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Microsoft tests Windows Ink upgrade that lets you write anywhere you can type

Microsoft tests Windows Ink upgrade that lets you write anywhere you can type


Microsoft’s testing an upgraded Windows Ink that has handwriting functionality more like iPads and other tablets.

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Windows 11 settings screen with a floating stylus handwriting “start menu” in the find field.
You now can write in fields if you install the latest Windows 11 insider preview.
Image: Microsoft

Microsoft is dropping a new Windows 11 preview build for Insiders in the Dev Channel, and it has a new feature that enables handwriting entries directly into fields throughout the OS. Previously, handwriting-to-text conversion largely worked in certain software, like OneNote, or within a special handwritten text recognition box.

The new Ink feature also includes improved text recognition from handwriting and a scratch-out gesture feature that helps users fix a mistake. While Microsoft has only enabled this feature for US English, other languages are on the way.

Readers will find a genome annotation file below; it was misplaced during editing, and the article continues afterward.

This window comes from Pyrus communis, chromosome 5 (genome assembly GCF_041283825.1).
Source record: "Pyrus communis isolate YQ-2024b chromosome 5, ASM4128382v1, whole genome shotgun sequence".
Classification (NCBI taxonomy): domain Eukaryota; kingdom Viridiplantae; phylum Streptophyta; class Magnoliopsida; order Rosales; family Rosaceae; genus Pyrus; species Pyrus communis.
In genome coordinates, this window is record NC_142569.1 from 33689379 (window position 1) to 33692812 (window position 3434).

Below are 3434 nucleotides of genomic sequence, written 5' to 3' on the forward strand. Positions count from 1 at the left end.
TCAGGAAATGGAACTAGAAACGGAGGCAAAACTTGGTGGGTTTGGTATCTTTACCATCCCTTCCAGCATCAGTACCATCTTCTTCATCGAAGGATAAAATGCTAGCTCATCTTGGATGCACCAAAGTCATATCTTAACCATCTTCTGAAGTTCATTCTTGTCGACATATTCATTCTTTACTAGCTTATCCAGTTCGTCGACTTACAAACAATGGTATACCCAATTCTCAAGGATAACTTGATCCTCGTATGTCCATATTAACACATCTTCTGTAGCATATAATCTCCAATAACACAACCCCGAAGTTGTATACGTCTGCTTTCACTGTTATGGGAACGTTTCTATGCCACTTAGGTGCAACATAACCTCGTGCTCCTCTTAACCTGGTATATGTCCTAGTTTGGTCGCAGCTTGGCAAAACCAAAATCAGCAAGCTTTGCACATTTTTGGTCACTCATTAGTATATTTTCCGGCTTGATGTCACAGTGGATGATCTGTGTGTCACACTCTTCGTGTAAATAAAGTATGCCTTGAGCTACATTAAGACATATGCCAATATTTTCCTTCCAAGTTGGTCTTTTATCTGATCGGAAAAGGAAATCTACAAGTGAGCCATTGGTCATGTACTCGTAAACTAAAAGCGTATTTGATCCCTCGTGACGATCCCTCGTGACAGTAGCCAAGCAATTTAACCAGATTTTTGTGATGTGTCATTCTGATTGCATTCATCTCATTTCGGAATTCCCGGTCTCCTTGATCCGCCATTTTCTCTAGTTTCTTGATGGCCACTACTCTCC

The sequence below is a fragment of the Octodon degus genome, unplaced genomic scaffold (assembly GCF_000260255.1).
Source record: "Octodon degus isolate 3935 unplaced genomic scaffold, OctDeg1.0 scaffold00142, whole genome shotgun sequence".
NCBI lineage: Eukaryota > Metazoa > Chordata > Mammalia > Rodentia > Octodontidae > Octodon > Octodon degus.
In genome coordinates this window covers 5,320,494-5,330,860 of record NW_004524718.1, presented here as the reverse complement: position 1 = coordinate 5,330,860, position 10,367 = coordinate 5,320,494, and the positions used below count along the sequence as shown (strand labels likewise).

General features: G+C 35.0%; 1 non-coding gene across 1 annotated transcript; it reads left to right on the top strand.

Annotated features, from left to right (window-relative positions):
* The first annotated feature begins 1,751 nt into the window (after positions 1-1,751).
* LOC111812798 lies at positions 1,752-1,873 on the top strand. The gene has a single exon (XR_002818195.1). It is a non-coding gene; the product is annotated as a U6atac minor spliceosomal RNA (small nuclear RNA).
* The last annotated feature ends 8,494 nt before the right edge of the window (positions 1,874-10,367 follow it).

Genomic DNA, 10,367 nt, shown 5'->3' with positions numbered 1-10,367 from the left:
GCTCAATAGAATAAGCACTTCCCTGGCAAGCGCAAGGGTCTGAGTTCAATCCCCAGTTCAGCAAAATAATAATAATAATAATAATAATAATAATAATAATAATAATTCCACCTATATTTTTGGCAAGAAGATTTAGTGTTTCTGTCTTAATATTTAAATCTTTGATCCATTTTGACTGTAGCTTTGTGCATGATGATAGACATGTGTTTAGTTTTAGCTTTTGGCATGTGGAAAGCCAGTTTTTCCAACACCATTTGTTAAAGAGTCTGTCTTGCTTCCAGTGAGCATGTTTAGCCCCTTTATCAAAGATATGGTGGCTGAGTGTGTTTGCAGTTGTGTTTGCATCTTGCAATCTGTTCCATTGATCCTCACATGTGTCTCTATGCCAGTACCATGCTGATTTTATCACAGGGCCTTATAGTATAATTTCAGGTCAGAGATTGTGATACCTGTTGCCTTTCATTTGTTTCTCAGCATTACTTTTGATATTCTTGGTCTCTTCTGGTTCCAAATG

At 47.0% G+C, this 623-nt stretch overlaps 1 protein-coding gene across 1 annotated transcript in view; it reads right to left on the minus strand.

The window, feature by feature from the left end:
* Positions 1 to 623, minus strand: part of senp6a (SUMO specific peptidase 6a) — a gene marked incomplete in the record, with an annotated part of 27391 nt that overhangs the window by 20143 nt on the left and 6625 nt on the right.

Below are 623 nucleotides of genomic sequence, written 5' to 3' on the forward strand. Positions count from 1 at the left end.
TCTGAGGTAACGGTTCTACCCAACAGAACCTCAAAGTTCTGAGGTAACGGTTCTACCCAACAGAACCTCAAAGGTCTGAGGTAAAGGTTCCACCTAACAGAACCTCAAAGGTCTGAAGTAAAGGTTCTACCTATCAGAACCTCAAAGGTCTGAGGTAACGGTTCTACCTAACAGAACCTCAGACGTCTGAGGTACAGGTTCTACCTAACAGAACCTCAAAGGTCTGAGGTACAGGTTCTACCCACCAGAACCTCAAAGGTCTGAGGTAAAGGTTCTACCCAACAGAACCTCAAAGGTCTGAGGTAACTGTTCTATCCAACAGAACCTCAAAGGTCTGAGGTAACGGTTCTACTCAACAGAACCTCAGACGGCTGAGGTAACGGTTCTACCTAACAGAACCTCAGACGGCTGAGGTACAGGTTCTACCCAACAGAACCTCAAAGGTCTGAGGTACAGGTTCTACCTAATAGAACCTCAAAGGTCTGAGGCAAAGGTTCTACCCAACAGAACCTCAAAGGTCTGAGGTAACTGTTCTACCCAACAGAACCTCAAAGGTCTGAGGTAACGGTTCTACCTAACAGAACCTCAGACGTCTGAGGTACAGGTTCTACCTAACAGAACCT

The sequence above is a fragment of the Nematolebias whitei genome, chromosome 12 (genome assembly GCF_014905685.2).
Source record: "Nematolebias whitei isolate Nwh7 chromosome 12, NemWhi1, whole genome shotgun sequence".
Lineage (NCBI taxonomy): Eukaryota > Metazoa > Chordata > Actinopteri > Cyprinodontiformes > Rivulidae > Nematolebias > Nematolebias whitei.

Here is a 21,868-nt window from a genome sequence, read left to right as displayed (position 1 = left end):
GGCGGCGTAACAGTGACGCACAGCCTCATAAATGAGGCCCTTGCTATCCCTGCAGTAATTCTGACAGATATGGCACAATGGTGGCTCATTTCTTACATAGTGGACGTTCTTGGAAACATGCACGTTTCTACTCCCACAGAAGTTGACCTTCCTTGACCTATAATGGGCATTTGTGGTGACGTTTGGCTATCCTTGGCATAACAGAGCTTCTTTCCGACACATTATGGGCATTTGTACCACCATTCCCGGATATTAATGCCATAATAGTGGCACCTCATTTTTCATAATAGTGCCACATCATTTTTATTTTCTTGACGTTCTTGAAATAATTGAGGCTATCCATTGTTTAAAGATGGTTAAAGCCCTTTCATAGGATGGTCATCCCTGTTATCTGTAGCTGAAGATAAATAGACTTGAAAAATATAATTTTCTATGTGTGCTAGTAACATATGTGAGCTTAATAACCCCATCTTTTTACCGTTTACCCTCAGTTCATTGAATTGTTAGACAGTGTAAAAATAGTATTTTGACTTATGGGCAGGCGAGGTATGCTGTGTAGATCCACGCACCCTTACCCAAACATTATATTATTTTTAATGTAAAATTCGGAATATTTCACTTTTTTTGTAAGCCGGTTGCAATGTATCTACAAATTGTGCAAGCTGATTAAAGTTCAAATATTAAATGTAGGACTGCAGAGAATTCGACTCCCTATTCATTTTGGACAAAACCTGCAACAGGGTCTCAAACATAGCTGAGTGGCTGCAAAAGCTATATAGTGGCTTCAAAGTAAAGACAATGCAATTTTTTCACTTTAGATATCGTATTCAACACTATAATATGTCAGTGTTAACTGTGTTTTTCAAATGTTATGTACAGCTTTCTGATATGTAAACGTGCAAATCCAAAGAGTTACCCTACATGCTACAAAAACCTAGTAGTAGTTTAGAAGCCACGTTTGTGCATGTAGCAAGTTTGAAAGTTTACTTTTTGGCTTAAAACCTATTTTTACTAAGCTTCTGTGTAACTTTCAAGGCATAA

For Windows 11 users who aren’t in any preview channel, Patch Tuesday this week brought KB5027231 to everyone, which includes tweaks like the updated Widgets Board layouts, Bluetooth LE, smart 2FA code recognition in notifications, USB4 settings, and animated taskbar weather icons.

Microsoft is rolling out the upgraded Windows Ink feature to users on Preview Build 23481, but it won’t be available immediately to everyone, even if they’re in the Dev Channel. You can check to see if it's available by going to Settings > Bluetooth and devices > Pen and Windows Ink, which is under “Shell Handwriting.”

Do be warned, since it’s in testing, there are a few known Windows Ink bugs in this build. Currently, you can’t use handwriting to erase text within Microsoft Edge — and the address box may “not work correctly,” either. Also, search boxes and comment fields in Microsoft 365 apps may be buggy too. Lastly, although you can write inside fields, you can’t convert handwriting to text within some 365 apps like Word documents and Excel spreadsheets.

If you’ve seen a feature like this before, it’s because tablet devices like iPads already support writing directly into text boxes and fields, and the native OS takes care of quickly converting it into text and entering it for you. Even budget-friendly devices like the new Amazon Fire Max 11 let users write in fields.